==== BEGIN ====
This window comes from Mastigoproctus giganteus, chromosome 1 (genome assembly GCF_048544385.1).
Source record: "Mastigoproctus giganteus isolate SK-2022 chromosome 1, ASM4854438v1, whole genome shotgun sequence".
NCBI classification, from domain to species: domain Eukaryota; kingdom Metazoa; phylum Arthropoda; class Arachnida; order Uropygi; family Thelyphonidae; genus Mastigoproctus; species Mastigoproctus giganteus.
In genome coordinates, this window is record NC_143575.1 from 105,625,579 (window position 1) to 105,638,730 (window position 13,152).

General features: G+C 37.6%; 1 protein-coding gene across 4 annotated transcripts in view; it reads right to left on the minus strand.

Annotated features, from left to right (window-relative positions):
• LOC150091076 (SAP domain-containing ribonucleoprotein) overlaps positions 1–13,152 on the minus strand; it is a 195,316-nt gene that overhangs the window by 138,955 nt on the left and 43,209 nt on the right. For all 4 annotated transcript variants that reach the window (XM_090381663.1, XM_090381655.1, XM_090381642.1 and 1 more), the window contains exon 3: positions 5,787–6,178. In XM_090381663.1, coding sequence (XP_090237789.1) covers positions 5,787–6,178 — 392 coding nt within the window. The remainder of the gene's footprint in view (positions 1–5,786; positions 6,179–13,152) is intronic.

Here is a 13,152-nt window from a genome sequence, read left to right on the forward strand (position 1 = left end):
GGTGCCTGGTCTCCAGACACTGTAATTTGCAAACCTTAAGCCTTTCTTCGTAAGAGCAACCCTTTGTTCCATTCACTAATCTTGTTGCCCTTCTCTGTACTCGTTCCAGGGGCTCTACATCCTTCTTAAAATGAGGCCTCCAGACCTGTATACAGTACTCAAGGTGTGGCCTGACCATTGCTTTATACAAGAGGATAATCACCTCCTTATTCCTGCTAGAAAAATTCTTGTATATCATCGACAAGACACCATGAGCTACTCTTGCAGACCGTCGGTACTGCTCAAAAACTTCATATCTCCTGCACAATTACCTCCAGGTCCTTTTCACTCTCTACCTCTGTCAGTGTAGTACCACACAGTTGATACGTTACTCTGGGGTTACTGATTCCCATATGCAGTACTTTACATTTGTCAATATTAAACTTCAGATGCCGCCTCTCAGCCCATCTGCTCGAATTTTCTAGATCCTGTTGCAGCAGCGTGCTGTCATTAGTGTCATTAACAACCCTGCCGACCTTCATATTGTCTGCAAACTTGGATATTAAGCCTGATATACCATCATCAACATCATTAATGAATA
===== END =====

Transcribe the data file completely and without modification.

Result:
This window comes from Mastigoproctus giganteus, chromosome 1 (genome assembly GCF_048544385.1).
Source record: "Mastigoproctus giganteus isolate SK-2022 chromosome 1, ASM4854438v1, whole genome shotgun sequence".
NCBI classification, from domain to species: domain Eukaryota; kingdom Metazoa; phylum Arthropoda; class Arachnida; order Uropygi; family Thelyphonidae; genus Mastigoproctus; species Mastigoproctus giganteus.
In genome coordinates, this window is record NC_143575.1 from 105,625,579 (window position 1) to 105,638,730 (window position 13,152).

General features: G+C 37.6%; 1 protein-coding gene across 4 annotated transcripts in view; it reads right to left on the minus strand.

Annotated features, from left to right (window-relative positions):
• LOC150091076 (SAP domain-containing ribonucleoprotein) overlaps positions 1–13,152 on the minus strand; it is a 195,316-nt gene that overhangs the window by 138,955 nt on the left and 43,209 nt on the right. For all 4 annotated transcript variants that reach the window (XM_090381663.1, XM_090381655.1, XM_090381642.1 and 1 more), the window contains exon 3: positions 5,787–6,178. In XM_090381663.1, coding sequence (XP_090237789.1) covers positions 5,787–6,178 — 392 coding nt within the window. The remainder of the gene's footprint in view (positions 1–5,786; positions 6,179–13,152) is intronic.

Here is a 13,152-nt window from a genome sequence, read left to right on the forward strand (position 1 = left end):
GGTGCCTGGTCTCCAGACACTGTAATTTGCAAACCTTAAGCCTTTCTTCGTAAGAGCAACCCTTTGTTCCATTCACTAATCTTGTTGCCCTTCTCTGTACTCGTTCCAGGGGCTCTACATCCTTCTTAAAATGAGGCCTCCAGACCTGTATACAGTACTCAAGGTGTGGCCTGACCATTGCTTTATACAAGAGGATAATCACCTCCTTATTCCTGCTAGAAAAATTCTTGTATATCATCGACAAGACACCATGAGCTACTCTTGCAGACCGTCGGTACTGCTCAAAAACTTCATATCTCCTGCACAATTACCTCCAGGTCCTTTTCACTCTCTACCTCTGTCAGTGTAGTACCACACAGTTGATACGTTACTCTGGGGTTACTGATTCCCATATGCAGTACTTTACATTTGTCAATATTAAACTTCAGATGCCGCCTCTCAGCCCATCTGCTCGAATTTTCTAGATCCTGTTGCAGCAGCGTGCTGTCATTAGTGTCATTAACAACCCTGCCGACCTTCATATTGTCTGCAAACTTGGATATTAAGCCTGATATACCATCATCAACATCATTAATGAATA